Despite high interest rates and broad consumer resistance to the cost of luxury items, Distell’s results for the 2008 financial year show solid growth, especially in Africa where revenue was up 28% and volume growth up 24%. he company said investment in staff and infrastructure should continue to translate into sustained growth in the foreseeable future. African countries outside the Botswana, Lesotho, Namibia and Swaziland region are starting to make a significant contribution, with revenue up 43% in the past financial year.
According to Peter Wille of BOE Private Clients’ investment research team, the Angolan ready-to-drink and whisky bottling plant is expected to come on-stream in April 2009. The new infrastructure should boost Distell’s profits from Angola during the next financial year. “African market has low levels of penetration and should macro conditions remain favourable continued growth can be expected for a number of years,” said Wille. espite a pressurised consumer environment in SA, revenue growth was up by 12% and volume grew by 4%.
Wille predicts the newly launched Burchell and Vawter drinks will boost ready-to-drink sales in the coming year. I nternationally, Distell also performed well. Revenue was up 24% and volume by 13%. management foresees a possible global whisky shortage which may bode well for the company. Some R225 million will be spent upgrading whisky facilities in Wellington, a prudent investment if the shortage occurs. “Distell has proven over the last year why it deserves a premium rating,” said Wille. “With almost 80% of revenue dependent on SA consumers, the company still managed to increase earnings by 21%. This indicates the products are of high quality and the brands are well managed.” – Sonja Burger
EU commissioner says the world needs higher yields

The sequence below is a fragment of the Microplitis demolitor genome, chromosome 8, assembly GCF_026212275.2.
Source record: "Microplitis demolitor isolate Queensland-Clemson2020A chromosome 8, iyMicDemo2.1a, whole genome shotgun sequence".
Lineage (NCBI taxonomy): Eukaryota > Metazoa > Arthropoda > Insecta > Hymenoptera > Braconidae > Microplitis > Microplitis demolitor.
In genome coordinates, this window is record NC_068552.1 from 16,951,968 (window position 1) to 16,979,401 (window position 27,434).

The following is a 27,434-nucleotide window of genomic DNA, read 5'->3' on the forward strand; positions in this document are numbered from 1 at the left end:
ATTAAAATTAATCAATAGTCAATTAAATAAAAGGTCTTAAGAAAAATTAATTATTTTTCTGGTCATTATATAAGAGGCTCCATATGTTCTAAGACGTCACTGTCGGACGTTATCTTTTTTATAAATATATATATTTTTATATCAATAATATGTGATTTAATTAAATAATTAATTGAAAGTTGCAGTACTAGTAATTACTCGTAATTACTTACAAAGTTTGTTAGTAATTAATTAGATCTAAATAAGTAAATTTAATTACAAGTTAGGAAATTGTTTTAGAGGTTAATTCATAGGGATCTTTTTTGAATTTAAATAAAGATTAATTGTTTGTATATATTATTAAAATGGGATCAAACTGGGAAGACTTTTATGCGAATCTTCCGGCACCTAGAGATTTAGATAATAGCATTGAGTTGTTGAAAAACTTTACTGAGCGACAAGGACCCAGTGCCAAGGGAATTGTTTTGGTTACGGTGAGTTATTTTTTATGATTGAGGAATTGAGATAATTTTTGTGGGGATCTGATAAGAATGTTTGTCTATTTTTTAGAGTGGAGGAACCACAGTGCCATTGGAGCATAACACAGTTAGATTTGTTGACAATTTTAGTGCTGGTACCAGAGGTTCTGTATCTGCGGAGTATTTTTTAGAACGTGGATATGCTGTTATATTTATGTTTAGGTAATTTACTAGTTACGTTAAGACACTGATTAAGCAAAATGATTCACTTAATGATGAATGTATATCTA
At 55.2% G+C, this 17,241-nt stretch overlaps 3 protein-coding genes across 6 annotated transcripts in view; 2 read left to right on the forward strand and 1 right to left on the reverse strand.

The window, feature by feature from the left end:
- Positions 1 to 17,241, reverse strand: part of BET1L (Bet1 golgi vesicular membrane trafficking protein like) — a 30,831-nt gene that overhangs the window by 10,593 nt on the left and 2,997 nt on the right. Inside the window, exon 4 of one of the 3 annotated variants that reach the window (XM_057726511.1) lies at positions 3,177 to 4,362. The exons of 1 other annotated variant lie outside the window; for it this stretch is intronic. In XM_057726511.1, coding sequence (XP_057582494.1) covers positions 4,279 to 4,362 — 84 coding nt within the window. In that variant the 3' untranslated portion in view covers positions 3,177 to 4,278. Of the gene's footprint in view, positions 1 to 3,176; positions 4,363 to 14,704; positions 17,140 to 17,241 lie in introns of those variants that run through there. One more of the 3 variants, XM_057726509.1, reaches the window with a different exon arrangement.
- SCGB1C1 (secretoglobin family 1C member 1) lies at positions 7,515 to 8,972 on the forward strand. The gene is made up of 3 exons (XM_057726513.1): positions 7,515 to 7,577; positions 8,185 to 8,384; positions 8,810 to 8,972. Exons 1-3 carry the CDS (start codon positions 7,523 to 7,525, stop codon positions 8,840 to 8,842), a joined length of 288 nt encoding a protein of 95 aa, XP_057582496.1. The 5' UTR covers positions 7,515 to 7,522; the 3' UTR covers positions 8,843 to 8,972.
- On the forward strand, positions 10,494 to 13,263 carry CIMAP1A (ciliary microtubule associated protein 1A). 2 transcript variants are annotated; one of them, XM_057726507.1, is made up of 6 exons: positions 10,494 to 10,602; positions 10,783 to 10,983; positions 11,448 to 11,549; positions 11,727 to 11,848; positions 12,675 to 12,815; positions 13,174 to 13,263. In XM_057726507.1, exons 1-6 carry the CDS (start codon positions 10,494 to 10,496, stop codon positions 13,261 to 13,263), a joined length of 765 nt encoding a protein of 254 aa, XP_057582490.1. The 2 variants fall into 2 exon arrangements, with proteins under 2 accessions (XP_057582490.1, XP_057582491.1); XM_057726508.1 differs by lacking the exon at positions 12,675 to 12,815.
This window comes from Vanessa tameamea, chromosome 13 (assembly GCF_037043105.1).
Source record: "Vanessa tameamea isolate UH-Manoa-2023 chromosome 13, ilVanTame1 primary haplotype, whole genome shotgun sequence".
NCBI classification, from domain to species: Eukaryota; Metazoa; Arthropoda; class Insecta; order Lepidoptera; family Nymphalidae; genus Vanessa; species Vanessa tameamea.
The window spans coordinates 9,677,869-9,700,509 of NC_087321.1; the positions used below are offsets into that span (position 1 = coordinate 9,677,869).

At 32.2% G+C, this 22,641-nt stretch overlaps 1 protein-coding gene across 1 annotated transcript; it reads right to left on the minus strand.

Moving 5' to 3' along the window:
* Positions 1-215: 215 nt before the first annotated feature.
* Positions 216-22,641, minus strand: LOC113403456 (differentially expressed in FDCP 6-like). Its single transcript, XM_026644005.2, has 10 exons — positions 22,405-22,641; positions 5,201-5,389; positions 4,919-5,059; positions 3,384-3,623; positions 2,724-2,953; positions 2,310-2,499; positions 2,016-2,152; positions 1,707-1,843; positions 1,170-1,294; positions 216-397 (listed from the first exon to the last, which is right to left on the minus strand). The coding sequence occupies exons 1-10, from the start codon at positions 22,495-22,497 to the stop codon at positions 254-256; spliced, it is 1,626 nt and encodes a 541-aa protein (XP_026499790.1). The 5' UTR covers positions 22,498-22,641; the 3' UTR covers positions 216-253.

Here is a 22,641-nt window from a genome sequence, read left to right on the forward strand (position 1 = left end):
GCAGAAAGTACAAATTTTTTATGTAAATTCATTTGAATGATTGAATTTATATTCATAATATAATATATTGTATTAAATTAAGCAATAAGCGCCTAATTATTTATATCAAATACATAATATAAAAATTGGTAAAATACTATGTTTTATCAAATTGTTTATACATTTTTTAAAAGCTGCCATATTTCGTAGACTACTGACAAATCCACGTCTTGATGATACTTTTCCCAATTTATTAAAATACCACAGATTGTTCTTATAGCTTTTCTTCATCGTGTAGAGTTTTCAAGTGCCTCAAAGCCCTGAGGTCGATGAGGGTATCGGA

Commenting on high food prices Mariann Fischer Boel, the European commissioner for agricultural and rural development, said the biofuels industry proved a handy scapegoat, but the real reasons should be seen as a complex interaction between bad weather in major production areas such as Australia, and increased demand from developing countries such as India and China. “India’s middle class grows by 25 million people annually,” she commented at a media briefing at Stellenbosch University recently. All producing countries need to look at technology that will increase yield, and use natural resources more efficiently.
Boel said countries that responded to the world food crises with export restrictions, are solving a short term problem, but worsening a long term situation. “Clamping down on exports doesn’t encourage production and that is exactly what the world needs,” she said. “High food prices can only be addressed by high food production.” F isher Boel added that talks between South Africa and the were healthy. She referred to the fact that wine exports from South Africa had increased by 70% since 2001.
However, Boel said there is still room for improvement and SA could benefit from Southern African Democratic Community (SADC) trade agreements with the EU. South Africa is currently excluded from the interim agreement between the EU and SADC. Commenting on Fisher Boel’s speech Dr Mohammad Karaan, agricultural economist at the University of Stellenbosch, said the situation between the SADC and South Africa is complex, and it’s unlikely we would be able to join other SADC countries in trade negotiations with the EU any time soon. A recent study by the University of Stellenbosch has shown African imports and exports to other SADC countries are distorted and that we are importing and exporting the wrong produce. – Wouter Kriel